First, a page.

Characteristics of timber

Timber Species

Tasmanian Blackwood

Tasmanian Blackwood is a beautiful timber that is sought after for its rich brown colours, lustre and figure. It is prized for aesthetic applications making it one of Australia's prime decorative timbers. Blackwood is prevalent throughout Tasmania's native forests, growing to a height of 50 meters. It readily grows from the coast to 1,000m above sea level but it excels in lowland swampy conditions. Tasmanian Blackwood is fast growing and after fire, it regenerates easily from seed and its young growth is particularly attractive to native animals. Boasting a variety of colours ranging from light golden-brown to deep brown (sometimes with a reddish tint) and occasionally showing black streaks, with a wavy grain producing a beautiful fiddle-back figure, the timber radiates a subtle beauty that makes it irresistible to designers. A specialty, premium decorative hardwood it is very stable and long lasting, and its use reflects statements of style and quality. It is widely used for cabinets, furniture, bench tops, billiard tables, pianos and gun stocks. Long recognised as a decorative woodturning timber.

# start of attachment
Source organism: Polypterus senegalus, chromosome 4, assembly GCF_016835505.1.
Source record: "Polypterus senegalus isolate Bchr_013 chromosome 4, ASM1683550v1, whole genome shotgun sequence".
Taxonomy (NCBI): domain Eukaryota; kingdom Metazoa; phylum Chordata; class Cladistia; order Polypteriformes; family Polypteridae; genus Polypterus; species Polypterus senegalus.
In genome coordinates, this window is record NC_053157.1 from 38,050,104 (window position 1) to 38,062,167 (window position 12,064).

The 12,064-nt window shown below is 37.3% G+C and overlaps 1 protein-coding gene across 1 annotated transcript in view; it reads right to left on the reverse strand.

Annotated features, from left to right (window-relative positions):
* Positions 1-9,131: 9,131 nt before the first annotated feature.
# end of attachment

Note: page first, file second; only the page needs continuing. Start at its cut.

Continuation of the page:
Spotted Gum

Spotted Gum is a rich individual timber, desired by architects and designers the world over, particularly for its striking backsawn grain structure, attractive fiddle-back and vibrant colour palette. It is a large premium hardwood that is grown in a variety of forest types (35-45 meters in height) from the VIC/NSW border, along the NSW coastal strip into Queensland tablelands. The word “spotted” refers to large spot like features that form on the tree as it sheds its bark in strips. The presence of a wavy grain can produce an attractive fiddle-back figure. Gum veins are common.

A true Australian classic hardwood, it is highly sought after due to its wide variety of textures and inherent beauty. Its attractive markings, large knots and intertwining grains see it widely used in structural, exterior and interior applications due to its striking appearance and a high degree of natural durability and strength. Applications include wharf and bridge construction, flooring, decking, boat building, tool handles, wine casks, carving and diving boards.

Australian Wormy Chestnut

Also known as Southern Blackbutt, no two pieces of Australian Wormy Chestnut are ever the same. Deep in the forests of southern eastern Australia, the trees are affected by wildfires, years of drought and attack by insects. It is a timber with a very Australian story to tell, from the sinuous trail left by scribbly gum moth larvae as they search for nutrients under the bark, the peppering of pin holes by ambrosia beetles, squiggly worm marks and deep red gum veins formed by scorching fire. Flood and strong winds stunt their growth with each piece showing nature's signature. It imparts a character and uniqueness that cannot be manufactured or grown in plantation timber.